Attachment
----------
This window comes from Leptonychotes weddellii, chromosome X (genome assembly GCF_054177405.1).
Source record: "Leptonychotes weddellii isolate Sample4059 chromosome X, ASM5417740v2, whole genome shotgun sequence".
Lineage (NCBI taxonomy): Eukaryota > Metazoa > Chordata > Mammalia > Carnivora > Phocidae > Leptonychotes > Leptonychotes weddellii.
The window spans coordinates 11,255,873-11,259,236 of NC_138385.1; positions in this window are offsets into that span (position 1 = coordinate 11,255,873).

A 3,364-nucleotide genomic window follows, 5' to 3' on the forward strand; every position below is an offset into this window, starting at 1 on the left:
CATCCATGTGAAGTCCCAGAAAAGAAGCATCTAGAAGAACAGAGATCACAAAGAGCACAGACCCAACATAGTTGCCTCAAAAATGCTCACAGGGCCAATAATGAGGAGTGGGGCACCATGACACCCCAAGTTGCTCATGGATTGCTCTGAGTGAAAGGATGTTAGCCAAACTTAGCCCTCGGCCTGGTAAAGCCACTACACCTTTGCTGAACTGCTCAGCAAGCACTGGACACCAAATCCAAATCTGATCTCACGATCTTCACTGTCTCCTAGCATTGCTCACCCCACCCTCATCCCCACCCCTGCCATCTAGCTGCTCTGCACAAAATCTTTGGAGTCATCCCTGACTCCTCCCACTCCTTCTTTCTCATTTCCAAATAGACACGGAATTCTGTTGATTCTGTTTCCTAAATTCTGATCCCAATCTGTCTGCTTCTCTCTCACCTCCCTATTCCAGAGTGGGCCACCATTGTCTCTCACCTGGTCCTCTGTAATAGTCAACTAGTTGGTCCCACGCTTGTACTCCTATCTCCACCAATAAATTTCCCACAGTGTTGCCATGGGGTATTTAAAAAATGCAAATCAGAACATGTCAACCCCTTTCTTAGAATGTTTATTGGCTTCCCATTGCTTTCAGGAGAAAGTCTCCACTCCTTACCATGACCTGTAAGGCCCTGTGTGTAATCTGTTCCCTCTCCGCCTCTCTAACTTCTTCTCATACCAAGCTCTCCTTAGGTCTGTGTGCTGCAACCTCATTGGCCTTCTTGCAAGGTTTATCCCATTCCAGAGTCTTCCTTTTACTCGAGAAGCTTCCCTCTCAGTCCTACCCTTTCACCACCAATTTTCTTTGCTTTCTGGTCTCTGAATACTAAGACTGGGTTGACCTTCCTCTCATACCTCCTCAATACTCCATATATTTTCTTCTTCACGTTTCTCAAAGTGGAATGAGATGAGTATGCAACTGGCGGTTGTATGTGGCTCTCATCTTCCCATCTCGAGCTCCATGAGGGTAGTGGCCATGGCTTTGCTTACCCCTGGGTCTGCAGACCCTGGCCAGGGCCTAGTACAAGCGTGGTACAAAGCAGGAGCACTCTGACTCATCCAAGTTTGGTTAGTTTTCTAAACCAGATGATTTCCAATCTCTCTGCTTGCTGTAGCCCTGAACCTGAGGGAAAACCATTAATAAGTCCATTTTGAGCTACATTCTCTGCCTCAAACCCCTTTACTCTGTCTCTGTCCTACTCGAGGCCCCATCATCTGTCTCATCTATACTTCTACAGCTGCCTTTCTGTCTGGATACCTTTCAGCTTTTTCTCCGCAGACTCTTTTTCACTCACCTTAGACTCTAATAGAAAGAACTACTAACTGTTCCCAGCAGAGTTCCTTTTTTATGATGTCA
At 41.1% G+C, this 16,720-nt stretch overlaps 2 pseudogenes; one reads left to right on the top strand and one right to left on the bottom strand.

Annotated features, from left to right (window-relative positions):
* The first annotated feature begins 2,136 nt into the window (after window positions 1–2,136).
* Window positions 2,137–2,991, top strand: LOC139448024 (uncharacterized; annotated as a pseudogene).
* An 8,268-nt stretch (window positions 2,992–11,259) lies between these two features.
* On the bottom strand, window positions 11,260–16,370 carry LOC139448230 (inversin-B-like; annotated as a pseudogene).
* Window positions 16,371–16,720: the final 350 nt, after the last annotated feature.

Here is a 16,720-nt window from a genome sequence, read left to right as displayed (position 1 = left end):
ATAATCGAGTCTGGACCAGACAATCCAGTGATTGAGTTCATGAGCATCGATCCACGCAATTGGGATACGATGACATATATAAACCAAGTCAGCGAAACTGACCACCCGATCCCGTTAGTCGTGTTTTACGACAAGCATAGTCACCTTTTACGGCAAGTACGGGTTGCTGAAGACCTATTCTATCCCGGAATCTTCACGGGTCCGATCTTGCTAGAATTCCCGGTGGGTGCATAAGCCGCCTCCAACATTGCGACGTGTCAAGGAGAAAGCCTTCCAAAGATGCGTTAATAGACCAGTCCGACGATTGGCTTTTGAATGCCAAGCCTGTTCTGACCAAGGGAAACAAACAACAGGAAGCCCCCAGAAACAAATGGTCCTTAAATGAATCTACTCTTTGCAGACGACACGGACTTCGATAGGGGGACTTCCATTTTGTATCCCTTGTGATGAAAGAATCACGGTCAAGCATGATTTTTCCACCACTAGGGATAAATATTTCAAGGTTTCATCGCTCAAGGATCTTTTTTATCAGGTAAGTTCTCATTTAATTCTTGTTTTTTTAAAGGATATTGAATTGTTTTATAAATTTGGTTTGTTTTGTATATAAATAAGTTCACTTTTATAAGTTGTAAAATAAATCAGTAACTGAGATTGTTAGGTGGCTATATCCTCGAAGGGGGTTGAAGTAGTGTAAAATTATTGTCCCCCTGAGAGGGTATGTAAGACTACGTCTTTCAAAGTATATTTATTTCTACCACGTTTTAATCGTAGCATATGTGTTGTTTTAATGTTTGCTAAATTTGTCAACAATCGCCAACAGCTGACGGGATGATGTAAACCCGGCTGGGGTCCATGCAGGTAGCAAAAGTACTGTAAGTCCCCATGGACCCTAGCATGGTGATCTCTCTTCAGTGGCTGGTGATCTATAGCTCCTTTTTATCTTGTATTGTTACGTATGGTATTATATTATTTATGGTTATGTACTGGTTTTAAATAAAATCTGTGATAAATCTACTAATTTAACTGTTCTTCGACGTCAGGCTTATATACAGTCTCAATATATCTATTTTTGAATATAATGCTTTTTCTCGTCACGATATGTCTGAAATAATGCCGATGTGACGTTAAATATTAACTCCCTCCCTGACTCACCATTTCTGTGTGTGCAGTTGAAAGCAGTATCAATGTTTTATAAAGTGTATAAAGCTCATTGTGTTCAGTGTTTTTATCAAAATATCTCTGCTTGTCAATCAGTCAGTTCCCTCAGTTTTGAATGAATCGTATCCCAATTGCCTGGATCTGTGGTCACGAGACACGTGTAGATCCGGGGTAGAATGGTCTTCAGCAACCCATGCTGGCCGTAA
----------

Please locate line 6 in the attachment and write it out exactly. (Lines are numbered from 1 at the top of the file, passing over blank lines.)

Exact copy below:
CATCCATGTGAAGTCCCAGAAAAGAAGCATCTAGAAGAACAGAGATCACAAAGAGCACAGACCCAACATAGTTGCCTCAAAAATGCTCACAGGGCCAATAATGAGGAGTGGGGCACCATGACACCCCAAGTTGCTCATGGATTGCTCTGAGTGAAAGGATGTTAGCCAAACTTAGCCCTCGGCCTGGTAAAGCCACTACACCTTTGCTGAACTGCTCAGCAAGCACTGGACACCAAATCCAAATCTGATCTCACGATCTTCACTGTCTCCTAGCATTGCTCACCCCACCCTCATCCCCACCCCTGCCATCTAGCTGCTCTGCACAAAATCTTTGGAGTCATCCCTGACTCCTCCCACTCCTTCTTTCTCATTTCCAAATAGACACGGAATTCTGTTGATTCTGTTTCCTAAATTCTGATCCCAATCTGTCTGCTTCTCTCTCACCTCCCTATTCCAGAGTGGGCCACCATTGTCTCTCACCTGGTCCTCTGTAATAGTCAACTAGTTGGTCCCACGCTTGTACTCCTATCTCCACCAATAAATTTCCCACAGTGTTGCCATGGGGTATTTAAAAAATGCAAATCAGAACATGTCAACCCCTTTCTTAGAATGTTTATTGGCTTCCCATTGCTTTCAGGAGAAAGTCTCCACTCCTTACCATGACCTGTAAGGCCCTGTGTGTAATCTGTTCCCTCTCCGCCTCTCTAACTTCTTCTCATACCAAGCTCTCCTTAGGTCTGTGTGCTGCAACCTCATTGGCCTTCTTGCAAGGTTTATCCCATTCCAGAGTCTTCCTTTTACTCGAGAAGCTTCCCTCTCAGTCCTACCCTTTCACCACCAATTTTCTTTGCTTTCTGGTCTCTGAATACTAAGACTGGGTTGACCTTCCTCTCATACCTCCTCAATACTCCATATATTTTCTTCTTCACGTTTCTCAAAGTGGAATGAGATGAGTATGCAACTGGCGGTTGTATGTGGCTCTCATCTTCCCATCTCGAGCTCCATGAGGGTAGTGGCCATGGCTTTGCTTACCCCTGGGTCTGCAGACCCTGGCCAGGGCCTAGTACAAGCGTGGTACAAAGCAGGAGCACTCTGACTCATCCAAGTTTGGTTAGTTTTCTAAACCAGATGATTTCCAATCTCTCTGCTTGCTGTAGCCCTGAACCTGAGGGAAAACCATTAATAAGTCCATTTTGAGCTACATTCTCTGCCTCAAACCCCTTTACTCTGTCTCTGTCCTACTCGAGGCCCCATCATCTGTCTCATCTATACTTCTACAGCTGCCTTTCTGTCTGGATACCTTTCAGCTTTTTCTCCGCAGACTCTTTTTCACTCACCTTAGACTCTAATAGAAAGAACTACTAACTGTTCCCAGCAGAGTTCCTTTTTTATGATGTCA